The Australia national cricket team is the joint oldest team in Test cricket history, having played in the first ever Test match in 1877.
William "Barlow" Carkeek (17 October 1878 – 20 February 1937) was an Australian sportsman who played Test cricket for Australia and first-class cricket for Victoria, as well as playing Australian rules football in the Victorian Football League (VFL) for Essendon.
The Big Six cricket dispute of 1912 was a confrontation between the administrators and players of the sport of cricket in Australia.
William Howard "Bill" Frindall, MBE (3 March 1939 – 29 January 2009) was an English cricket scorer and statistician.
John William "Bill" Hitch, born Radcliffe, Lancashire, on 7 May 1886, and died at Cardiff on 7 July 1965, was a cricketer who played for Surrey and England.
William James "Bill" Whitty (15 August 1886 – 30 January 1974) was an Australian Test cricketer who played 14 Tests from 1909 to 1912.
Bowling, in cricket, is the action of propelling the ball toward the wicket defended by a batsman.
Charles Burgess Fry, known as C. B. Fry (25 April 1872 – 7 September 1956), was an English sportsman, politician, diplomat, academic, teacher, writer, editor and publisher, who is best remembered for his career as a cricketer.
Charles "Charlie" Kelleway (25 April 1886 – 16 November 1944) was an Australian cricketer who played in 26 Tests between 1910 and 1928.
Charles Bennett "Buck" Llewellyn (29 September 1876 – 7 June 1964) was the first non-white South African Test cricketer.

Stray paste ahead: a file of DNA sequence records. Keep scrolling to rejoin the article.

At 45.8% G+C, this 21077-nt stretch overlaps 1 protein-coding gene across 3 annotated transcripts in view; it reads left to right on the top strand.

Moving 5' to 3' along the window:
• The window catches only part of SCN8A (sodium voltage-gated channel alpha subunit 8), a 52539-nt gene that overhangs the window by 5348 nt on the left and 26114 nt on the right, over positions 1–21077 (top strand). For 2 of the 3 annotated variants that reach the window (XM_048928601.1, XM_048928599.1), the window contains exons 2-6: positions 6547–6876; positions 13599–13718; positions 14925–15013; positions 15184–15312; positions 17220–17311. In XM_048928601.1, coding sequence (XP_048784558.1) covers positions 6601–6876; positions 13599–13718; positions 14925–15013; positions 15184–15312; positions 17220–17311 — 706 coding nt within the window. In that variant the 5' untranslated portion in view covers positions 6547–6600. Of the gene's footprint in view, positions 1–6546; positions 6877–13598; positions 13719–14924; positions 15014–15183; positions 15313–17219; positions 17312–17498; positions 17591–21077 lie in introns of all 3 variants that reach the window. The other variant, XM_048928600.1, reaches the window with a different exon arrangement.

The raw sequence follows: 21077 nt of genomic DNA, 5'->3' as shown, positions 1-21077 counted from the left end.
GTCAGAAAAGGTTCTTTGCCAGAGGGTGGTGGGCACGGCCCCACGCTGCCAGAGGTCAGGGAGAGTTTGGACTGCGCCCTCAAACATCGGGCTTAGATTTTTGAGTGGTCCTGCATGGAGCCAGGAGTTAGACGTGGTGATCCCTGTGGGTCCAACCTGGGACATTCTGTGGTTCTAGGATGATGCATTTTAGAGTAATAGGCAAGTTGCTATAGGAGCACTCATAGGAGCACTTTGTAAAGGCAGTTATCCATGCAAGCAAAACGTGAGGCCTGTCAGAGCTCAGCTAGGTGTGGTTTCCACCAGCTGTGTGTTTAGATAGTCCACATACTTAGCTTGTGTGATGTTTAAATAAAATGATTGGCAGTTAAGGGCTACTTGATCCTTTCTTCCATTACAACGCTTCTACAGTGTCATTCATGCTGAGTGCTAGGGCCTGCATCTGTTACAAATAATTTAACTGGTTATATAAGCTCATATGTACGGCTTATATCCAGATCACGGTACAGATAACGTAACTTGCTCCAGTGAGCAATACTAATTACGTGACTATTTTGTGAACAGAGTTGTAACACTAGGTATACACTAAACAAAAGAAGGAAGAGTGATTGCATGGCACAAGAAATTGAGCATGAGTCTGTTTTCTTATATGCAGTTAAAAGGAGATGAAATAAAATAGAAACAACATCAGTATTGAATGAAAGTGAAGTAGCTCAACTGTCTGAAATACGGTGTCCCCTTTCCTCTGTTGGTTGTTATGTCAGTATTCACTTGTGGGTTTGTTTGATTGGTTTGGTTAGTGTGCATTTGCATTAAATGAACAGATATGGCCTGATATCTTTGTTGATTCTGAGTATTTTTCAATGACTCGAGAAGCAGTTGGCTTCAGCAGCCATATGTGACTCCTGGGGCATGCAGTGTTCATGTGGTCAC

Charles George "Charlie" Macartney (27 June 1886 – 9 September 1958) was an Australian cricketer who played in 35 Tests between 1907 and 1926.
Claude Pagdett Carter, sometimes known as Claude Paget Carter (23 April 1881 in Durban, Natal – 8 November 1952 in Durban, Natal) was a South African cricketer who played in 10 Tests from 1912 to 1924.
Claude Barrows Jennings (born 5 June 1884, in St Kilda, Melbourne, Victoria, Australia, and died 20 June 1950 in Adelaide, South Australia) was a cricketer who played for South Australia, Queensland and Australia.
Clement "Clem" Hill (18 March 18775 September 1945) was an Australian cricketer who played 49 Test matches as a specialist batsman between 1896 and 1912.
In the game of cricket, the cricket pitch consists of the central strip of the cricket field between the wickets.
The ICC Cricket World Cup is the international championship of One Day International (ODI) cricket.